Le autorità governative nella città di Karamay ordinano a quadri del Partito di prendere maggiori misure di controllo sulle attività della popolazione Uighura

Secondo la stampa cinese vi saranno delle maggiori misure di controllo sulle Moschee ed i praticanti mussulmani nel Turkestan Orientale (provincia di XinJiang).  Lo dichiara la Uyghur American Association. Segue il loro comunicato in inglese.

For immediate release
November 21, 2008, 4:00 pm EST
Contact: Uyghur American Association +1 (202) 349 1496 

According to an official Chinese media report, new regulations being implemented in the city of Karamay in the northern part of East Turkestan (also known as Xinjiang Uyghur Autonomous Region in northwest China) stipulate that minority cadres in the local government must engage in close contact with local mosques and worshippers, in part to “cut off unstable factors” and “achieve the goal of unifying the masses of worshippers”. The Uyghur Human Rights Project (UHRP) believes the new policy of closer oversight of Islamic religious worship in the city indicates intensified government restriction that will prevent Uyghur religious worshippers from practicing their faith freely.

At a meeting held on November 17 in Karamay, Party Standing Committee Member Burhan Kahar, together with other local government officials, put forth specific arrangements for 22 minority cadres in Karamay to liaise with mosques and religious worshippers in the area. According to the new rules, every minority cadre at the deputy bureau level and above must communicate with the leaders of one mosque each specified period, and must communicate with each “responsible person” at the mosque at least once during that period. One out of every two cadres at the deputy director level and above must communicate with one mosque at least once a month, and must communicate with each “responsible person” at the mosque at least once.

Kahar stated that all levels of minority cadres should take a leading role in the work of communicating with worshippers, making use of the advantages they possess in terms of a common language and background, and to work toward the “unification” of religious believers. He also emphasized the long-term nature of these efforts, and urged minority cadres to avoid a mere superficial undertaking of this work to “protect social stability”.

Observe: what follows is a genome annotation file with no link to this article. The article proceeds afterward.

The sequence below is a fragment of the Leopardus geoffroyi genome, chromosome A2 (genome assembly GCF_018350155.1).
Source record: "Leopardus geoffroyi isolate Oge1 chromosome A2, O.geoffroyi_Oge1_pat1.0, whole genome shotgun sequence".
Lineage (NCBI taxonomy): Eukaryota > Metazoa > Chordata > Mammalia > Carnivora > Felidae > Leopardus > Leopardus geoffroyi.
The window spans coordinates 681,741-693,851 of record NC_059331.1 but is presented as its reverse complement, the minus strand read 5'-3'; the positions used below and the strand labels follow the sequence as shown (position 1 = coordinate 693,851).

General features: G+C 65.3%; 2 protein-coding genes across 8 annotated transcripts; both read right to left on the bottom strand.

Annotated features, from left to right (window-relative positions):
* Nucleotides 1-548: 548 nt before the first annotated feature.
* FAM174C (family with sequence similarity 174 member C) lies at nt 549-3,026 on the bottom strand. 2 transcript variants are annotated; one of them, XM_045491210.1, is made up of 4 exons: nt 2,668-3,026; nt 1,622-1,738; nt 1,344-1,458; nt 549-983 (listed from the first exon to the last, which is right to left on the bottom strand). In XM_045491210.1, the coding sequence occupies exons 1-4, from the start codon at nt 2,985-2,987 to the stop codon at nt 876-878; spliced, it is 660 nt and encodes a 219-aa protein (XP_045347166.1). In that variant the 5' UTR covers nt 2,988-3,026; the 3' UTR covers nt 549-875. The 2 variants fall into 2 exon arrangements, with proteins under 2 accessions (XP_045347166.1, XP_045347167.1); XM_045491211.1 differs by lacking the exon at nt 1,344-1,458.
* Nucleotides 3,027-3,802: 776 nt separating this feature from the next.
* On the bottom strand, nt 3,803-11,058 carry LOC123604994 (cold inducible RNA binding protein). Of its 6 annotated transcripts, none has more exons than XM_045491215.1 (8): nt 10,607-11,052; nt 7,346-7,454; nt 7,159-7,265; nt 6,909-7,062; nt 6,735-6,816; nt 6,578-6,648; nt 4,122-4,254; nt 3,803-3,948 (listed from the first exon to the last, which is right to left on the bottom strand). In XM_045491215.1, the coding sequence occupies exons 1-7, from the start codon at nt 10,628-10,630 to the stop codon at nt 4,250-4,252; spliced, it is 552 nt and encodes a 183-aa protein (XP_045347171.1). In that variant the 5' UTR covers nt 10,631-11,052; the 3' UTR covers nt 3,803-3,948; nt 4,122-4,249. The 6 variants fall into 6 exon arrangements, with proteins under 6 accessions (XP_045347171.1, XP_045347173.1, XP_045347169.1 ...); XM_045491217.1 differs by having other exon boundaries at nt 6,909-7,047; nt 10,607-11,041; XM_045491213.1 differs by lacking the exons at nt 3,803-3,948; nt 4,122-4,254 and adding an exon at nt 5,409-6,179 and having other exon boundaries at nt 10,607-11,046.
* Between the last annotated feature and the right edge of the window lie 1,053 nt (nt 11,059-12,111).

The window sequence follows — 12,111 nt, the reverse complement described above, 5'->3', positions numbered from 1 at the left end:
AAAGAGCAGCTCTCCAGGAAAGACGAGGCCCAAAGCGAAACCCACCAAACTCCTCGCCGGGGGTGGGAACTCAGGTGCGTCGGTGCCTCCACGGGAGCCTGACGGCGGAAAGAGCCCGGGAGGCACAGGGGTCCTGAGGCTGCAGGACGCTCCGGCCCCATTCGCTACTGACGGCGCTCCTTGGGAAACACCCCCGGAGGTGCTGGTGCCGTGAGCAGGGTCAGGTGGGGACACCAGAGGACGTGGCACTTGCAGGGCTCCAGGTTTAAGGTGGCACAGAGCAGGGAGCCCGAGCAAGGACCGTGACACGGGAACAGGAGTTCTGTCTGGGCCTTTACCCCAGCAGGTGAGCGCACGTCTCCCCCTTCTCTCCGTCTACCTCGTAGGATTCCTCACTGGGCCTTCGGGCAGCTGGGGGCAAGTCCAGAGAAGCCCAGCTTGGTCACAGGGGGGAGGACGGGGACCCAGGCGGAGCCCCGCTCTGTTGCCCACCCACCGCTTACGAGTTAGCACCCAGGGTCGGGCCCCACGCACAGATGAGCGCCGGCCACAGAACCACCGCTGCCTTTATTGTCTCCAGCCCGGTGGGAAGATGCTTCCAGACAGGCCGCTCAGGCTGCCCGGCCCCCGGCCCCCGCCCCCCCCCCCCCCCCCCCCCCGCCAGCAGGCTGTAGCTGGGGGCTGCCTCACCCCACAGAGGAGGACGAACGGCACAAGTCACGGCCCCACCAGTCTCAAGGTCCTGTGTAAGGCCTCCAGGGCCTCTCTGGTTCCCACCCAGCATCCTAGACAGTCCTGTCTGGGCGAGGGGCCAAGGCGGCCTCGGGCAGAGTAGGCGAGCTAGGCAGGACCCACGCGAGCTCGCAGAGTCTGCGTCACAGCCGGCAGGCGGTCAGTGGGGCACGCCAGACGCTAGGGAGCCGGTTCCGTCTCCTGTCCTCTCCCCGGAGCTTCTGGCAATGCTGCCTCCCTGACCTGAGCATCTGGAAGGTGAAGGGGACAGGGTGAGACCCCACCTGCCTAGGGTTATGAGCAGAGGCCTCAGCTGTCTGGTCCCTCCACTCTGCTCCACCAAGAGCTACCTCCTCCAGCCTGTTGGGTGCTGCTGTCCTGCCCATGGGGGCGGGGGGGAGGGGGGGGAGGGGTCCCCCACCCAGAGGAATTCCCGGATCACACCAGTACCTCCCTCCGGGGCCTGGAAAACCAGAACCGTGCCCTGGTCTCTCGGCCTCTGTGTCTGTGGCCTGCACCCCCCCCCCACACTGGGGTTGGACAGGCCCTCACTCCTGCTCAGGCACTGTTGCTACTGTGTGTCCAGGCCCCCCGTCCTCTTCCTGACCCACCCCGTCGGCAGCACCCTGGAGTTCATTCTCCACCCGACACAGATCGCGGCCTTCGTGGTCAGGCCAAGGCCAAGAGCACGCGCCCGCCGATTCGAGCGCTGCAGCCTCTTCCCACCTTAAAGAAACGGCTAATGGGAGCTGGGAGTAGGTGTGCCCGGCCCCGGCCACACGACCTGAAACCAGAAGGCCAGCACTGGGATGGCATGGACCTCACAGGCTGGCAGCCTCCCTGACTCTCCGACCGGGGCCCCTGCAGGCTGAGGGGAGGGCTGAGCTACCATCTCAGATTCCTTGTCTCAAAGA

UHRP is particularly concerned about the official media report’s references to social stability and unification. Such words, frequently used by Chinese government officials in East Turkestan, often indicate a clampdown on Uyghurs whose assertions of religious belief or cultural identity are viewed as a separatist threat. The rules come on the heels of a Ramadan (the Muslim holy month) that saw an unprecedented tightening of religious control throughout East Turkestan. Students and government employees were not permitted to fast during Ramadan this year or attend mosques in general. Restaurants were also forced to open during fasting hours.

The article also refers to the November 17 meeting’s adherence to the spirit of Deputy Communist Party Secretary Nur Bakri’s remarks at a recent high-level meeting in September. At the September meeting, Bakri condemned “imperialist plans to split China” by fomenting violence in East Turkestan, and railed against the three evils of “terrorism, separatism and extremism”. UHRP is concerned that Karamay officials’ reference to Bakri’s September remarks indicate a lack of distinction between Uyghurs’ peaceful expression of their religious beliefs and acts of violence or terrorism.

“The Chinese government is demonizing Uyghurs’ religious beliefs, in Karamay and in cities and towns throughout East Turkestan,” said Uyghur democracy leader Rebiya Kadeer. “By linking religious practices with calls for social stability and requiring greater government control of mosques, the Chinese government leaves no room for Uyghurs’ to peacefully practice their religion.”

While China’s constitution guarantees religious freedom to all citizens, including the right to “[…] believe in, or not believe in, any religion”, religion is often viewed as detrimental to society, particularly in the Uyghur case. Uyghurs’ religious identity is viewed as a threat that must be controlled or eradicated. Uyghur imams are required to attend “political education classes”, and their sermons are restricted in terms of in length and content. Minors are forbidden from entering a mosque or engaging in religious study; Uyghur government cadres are forbidden from practicing Islam; and Uyghur women and university students face restrictions in their religious worship. Only official versions of the Koran are permitted.

Uyghurs are not permitted to undertake Hajj, unless it is with an expensive official tour, in which applicants are carefully vetted for their “obedience to the law”. Confiscations of passports, to the point where very few Uyghurs have passports, ensures adherence to the ‘official tours only’ policy, and also restricts other types of international trips.  

The majority of religious Uyghurs in East Turkestan practice a moderate form of Islam, which has been influenced by East Turkestan’s historical role as a crossroads of cultures and traditions. This historical background has lent Uyghurs a relatively tolerant system of religious beliefs and anopenness to other cultures.

Uyghur Human Rights Project

Uyghur American Association

1701 Pennsylvania Ave. N.W. Suite 300

Washington, D.C.  20006

Tel: +1 (202) 349 1496

Fax: +1 (202) 349 1491





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